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Alicia Suarez Administratrix of the Estate of Sean v. City of Philadelphia et al.


December 14, 2011


The opinion of the court was delivered by: McLaughlin, J.


This is a section 1983 and negligence suit brought by Alicia Suarez, as administratrix of her son's estate, against Lawrence Bloomfield, a fire service paramedic ("FSP") and the City of Philadelphia ("City") (collectively "the defendant"). The plaintiff's son, Sean Suarez, died from injuries he sustained when his motorbike crashed into an emergency service vehicle driven by Bloomfield. At the time of the accident, Bloomfield was responding to a 911 call. He had the vehicle's warning lights and siren on, but was driving the wrong way down 30th Street, a one-way street, for approximately three blocks. The accident occurred as Bloomfield crossed the intersection between 30th Street and Dauphin Street. Suarez died several weeks after the accident.

The plaintiff's constitutional claim is based on a "state-created danger" theory of substantive due process. The defendant moved for partial summary judgment on the plaintiff's constitutional claim. The Court will grant the defendant's motion.

I. Summary Judgment Record

The facts here are undisputed unless otherwise noted.

A. The Accident

On August 27, 2009, Lawrence Bloomfield was operating a Philadelphia Fire Department ambulance, accompanied by FSP Nicole Warriner. At approximately 7:00 p.m. he responded to a 911 call that a 43-year-old woman had fallen. The dispatch records show that the patient was listed as conscious. Pl. Br., Ex. G. Bloomfield was told that she was unconscious. Pl. Br., Ex. A ("Bloomfield Dep.") 69.

Bloomfield activated the lights and sirens on his vehicle. He was proceeding north on 31st Street towards his destination and made a right turn onto West Colona Street. After one block, Bloomfield made an illegal left turn on to 30th Street, a one-way street. There were no other vehicles traveling on the road. Id. 71-75; Pl. Br., Ex. B ("Warriner Dep.") 60.

The parties dispute the point at which Bloomfield became aware he had made an illegal turn. According to Bloomfield, he did not know at the time he turned that 30th Street ran only southbound. Bloomfield Dep. 71-75. There is, however, a clearly marked one-way sign at the intersection of West Colona and 30th Street and cars parked on both sides of 30th Street face southbound, the direction of travel. Pl. Br., Ex. J 1-4. In addition, according to FSP Carter, who worked with Bloomfield for several months, Bloomfield appeared to know the direction of roads in this area. Pl. Br., Ex. D ("Carter Dep.") 21-23.

At some point, Bloomfield realized that he was traveling in the wrong direction on 30th Street. Bloomfield Dep. 81-82; Pl. Br., Ex. L 2-3. Despite knowing he was going the wrong direction, Bloomfield proceeded northbound on 30th Street towards Dauphin Street, passing at least one street where he could have turned off of 30th Street. Bloomfield Dep. 81-82.

The intersection of 30th Street and Dauphin Street is controlled by a traffic light. As Bloomfield approached, the light was green for cars traveling on 30th Street, albeit in the opposite direction of Bloomfield's travel. Bloomfield did not come to a complete stop before entering the intersection, but slowed the vehicle. Bloomfield Dep. 93-96, 134-35.

When Bloomfield entered the intersection, his vehicle was struck on the driver's side door by a motorbike driven by Suarez. Suarez was seriously injured by the crash. Bloomfield attended to Suarez until another emergency vehicle arrived. Carter Dep. 29-30. Suarez died on September 12, 2009.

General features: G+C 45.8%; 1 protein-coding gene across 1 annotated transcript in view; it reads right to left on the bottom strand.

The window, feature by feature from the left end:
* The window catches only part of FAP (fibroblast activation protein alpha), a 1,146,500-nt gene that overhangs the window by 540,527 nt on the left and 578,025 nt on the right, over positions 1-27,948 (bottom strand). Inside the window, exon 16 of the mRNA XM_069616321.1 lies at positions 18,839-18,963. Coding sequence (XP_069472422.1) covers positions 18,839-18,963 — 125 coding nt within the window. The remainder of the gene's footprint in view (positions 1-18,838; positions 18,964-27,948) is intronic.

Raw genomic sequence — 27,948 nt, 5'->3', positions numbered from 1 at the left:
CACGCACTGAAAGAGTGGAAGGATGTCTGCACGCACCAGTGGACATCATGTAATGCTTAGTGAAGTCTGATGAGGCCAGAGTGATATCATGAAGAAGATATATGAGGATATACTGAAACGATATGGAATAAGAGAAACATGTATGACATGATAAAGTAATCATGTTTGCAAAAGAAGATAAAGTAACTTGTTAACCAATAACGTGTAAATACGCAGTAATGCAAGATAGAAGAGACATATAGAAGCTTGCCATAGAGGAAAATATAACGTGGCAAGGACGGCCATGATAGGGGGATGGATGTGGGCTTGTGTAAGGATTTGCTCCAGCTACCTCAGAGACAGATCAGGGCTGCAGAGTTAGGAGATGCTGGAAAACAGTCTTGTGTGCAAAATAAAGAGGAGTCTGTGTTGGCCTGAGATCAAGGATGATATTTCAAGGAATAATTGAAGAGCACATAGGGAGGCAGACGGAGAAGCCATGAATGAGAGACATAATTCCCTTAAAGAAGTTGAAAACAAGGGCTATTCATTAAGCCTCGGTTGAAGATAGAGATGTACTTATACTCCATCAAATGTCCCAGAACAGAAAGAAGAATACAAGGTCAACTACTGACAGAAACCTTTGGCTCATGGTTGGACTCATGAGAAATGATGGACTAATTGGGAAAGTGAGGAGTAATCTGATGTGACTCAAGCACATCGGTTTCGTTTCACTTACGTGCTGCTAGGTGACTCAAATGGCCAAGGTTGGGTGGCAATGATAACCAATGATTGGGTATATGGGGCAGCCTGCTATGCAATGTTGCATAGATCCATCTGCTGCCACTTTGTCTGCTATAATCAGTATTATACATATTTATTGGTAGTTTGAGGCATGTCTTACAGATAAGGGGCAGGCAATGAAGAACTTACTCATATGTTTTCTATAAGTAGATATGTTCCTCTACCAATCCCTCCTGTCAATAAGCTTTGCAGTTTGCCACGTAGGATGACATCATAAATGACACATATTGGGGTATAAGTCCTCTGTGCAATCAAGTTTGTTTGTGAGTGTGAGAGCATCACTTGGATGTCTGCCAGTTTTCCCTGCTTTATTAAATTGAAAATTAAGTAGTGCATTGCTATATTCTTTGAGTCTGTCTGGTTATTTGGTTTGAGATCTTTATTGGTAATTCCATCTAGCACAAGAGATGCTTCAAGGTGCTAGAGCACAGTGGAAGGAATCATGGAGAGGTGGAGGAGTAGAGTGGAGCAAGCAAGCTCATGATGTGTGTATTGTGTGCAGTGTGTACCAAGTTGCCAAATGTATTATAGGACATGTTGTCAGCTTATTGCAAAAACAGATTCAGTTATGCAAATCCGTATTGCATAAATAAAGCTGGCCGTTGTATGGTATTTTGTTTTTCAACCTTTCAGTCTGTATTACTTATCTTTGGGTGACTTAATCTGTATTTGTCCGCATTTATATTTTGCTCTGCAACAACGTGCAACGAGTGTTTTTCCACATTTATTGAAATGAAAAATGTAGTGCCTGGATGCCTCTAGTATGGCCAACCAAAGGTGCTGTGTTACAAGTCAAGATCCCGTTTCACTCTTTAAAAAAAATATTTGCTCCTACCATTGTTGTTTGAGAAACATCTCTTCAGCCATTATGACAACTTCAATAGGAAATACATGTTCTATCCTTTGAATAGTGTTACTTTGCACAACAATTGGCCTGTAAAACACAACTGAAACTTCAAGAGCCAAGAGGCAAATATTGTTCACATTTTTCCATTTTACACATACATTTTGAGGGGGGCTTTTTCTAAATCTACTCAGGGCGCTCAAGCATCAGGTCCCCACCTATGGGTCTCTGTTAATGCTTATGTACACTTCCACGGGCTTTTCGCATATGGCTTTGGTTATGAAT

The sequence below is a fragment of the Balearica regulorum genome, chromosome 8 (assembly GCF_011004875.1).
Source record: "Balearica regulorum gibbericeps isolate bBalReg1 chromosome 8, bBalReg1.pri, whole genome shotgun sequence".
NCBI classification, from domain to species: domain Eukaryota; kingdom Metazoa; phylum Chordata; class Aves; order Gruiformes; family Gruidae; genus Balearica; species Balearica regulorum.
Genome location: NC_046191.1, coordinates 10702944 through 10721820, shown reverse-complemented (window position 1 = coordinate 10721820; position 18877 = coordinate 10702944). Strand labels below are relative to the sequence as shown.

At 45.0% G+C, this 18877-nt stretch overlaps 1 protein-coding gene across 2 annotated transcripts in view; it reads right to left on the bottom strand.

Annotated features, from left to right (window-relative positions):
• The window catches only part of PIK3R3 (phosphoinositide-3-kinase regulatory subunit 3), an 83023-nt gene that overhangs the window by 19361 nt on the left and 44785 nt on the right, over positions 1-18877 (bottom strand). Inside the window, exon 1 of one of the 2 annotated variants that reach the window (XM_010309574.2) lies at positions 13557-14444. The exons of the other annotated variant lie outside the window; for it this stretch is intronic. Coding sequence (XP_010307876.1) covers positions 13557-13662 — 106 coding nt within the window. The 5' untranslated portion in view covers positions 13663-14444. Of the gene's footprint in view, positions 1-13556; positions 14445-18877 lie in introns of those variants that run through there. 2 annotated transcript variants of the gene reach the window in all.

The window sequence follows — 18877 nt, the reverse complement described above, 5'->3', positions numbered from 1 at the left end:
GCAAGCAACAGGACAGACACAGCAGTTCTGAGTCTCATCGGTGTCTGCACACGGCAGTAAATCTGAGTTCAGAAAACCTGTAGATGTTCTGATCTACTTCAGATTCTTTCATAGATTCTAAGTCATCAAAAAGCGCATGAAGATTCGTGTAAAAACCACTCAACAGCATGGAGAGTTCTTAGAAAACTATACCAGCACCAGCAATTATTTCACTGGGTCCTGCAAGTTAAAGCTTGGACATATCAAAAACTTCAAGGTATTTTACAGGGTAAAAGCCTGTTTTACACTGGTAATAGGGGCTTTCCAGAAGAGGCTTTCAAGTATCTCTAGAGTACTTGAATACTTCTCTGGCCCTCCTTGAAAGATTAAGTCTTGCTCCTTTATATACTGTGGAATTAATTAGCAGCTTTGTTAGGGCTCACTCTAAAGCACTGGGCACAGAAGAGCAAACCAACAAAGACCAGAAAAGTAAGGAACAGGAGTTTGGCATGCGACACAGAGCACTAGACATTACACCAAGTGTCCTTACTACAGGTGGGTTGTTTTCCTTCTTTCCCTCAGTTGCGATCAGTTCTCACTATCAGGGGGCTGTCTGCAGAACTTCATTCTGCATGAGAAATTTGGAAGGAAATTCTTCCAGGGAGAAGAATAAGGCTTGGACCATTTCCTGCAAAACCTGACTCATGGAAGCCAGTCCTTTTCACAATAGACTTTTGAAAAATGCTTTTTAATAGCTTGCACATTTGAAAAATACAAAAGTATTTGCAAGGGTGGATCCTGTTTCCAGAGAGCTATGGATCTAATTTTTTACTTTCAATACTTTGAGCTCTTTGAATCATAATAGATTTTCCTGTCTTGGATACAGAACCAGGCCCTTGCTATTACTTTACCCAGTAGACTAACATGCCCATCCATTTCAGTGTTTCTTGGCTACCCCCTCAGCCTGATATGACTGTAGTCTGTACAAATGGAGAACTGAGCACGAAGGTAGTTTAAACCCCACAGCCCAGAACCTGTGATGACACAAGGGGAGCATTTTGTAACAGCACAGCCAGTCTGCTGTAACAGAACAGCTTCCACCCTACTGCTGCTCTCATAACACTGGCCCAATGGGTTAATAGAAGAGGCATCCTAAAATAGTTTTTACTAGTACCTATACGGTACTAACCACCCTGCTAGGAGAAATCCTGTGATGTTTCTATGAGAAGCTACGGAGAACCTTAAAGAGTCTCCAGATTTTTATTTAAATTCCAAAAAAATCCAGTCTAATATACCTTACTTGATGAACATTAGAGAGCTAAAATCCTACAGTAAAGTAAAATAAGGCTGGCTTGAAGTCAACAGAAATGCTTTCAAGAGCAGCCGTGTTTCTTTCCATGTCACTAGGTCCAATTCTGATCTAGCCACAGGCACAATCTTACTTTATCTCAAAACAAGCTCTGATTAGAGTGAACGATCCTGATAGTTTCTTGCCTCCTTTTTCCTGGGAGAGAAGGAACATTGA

B. Training of Fire Service Personnel by the City Fire Department Directive 26 deals with the Safe Operation of Fire Vehicles. Among other things, it says:

Companies are not to drive against the normal flow of traffic (buck traffic) when responding to incidents. The only exception will be where fire/smoke is in evidence and no more than ONE FULL BLOCK would be bucked to reach the incident scene.

Def. Br., Ex. D ("Directive 26") ¶ 4.11.10. Directive 26 also says that "nothing in this directive shall be construed to supersede any state/city law, or ordinance." Id. ¶ 1.2. Pennsylvania state law allows drivers responding to an emergency call to "disregard regulations governing direction of movement" so long as siren and warning lights are being used and the driver exercises due regard for safety. 75 Pa. Cons. Stat. § 3105 (a)-(c), (e).

Bloomfield received a copy of Directive 26 when he attended the Fire Academy. Bloomfield Dep. 18. Although Bloomfield does not recall receiving classroom training on the Directive, other FSP's did receive classroom training at the Academy on directives. Warriner Dep. 13-14; Pl. Br., Ex. C ("Selby Dep.") 9-10; Carter Dep. 9-10. In addition, training on the directives is required in order to graduate from the Fire Academy. Def. Br., Ex. C ("Wilson Aff.") ¶ 7. Bloomfield also received some road training before becoming a driver. Bloomfield Dep. 20-21.

FSP's are required to participate in station exercises, which include refresher training on the directives and driver awareness training. Wilson Aff. ¶ 9; Pl. Br., Ex. N ("Costo Dep.") 15-19. No evidence has been presented on the frequency of these training courses or whether the Fire Department ensures compliance with this rule.

Following an investigation of this accident, Battalion Chief Kucowski recommended remedial driver training and an oral reprimand for Bloomfield. Pl. Br. Ex. H. Bloomfield did not receive a reprimand or additional training. Bloomfield Dep. 129.

Bloomfield understood Directive 26 and understood that its primary purpose was safety. Bloomfield Dep. 35. Despite Directive 26, Bloomfield and other FSP's bucked traffic for more than one full block even in situations where there was no evidence of fire or smoke. Bloomfield Dep. 36-39; Selby Dep. 12-13; Carter Dep. 14-15. Battalion Chief Kucowski did not "have a problem" with drivers bucking traffic in violation of the Directive if there were other factors at play, such as making an inadvertent turn. Pl. Br., Ex. F 68-69. No directive, however, provides guidance for these "grey areas." Id.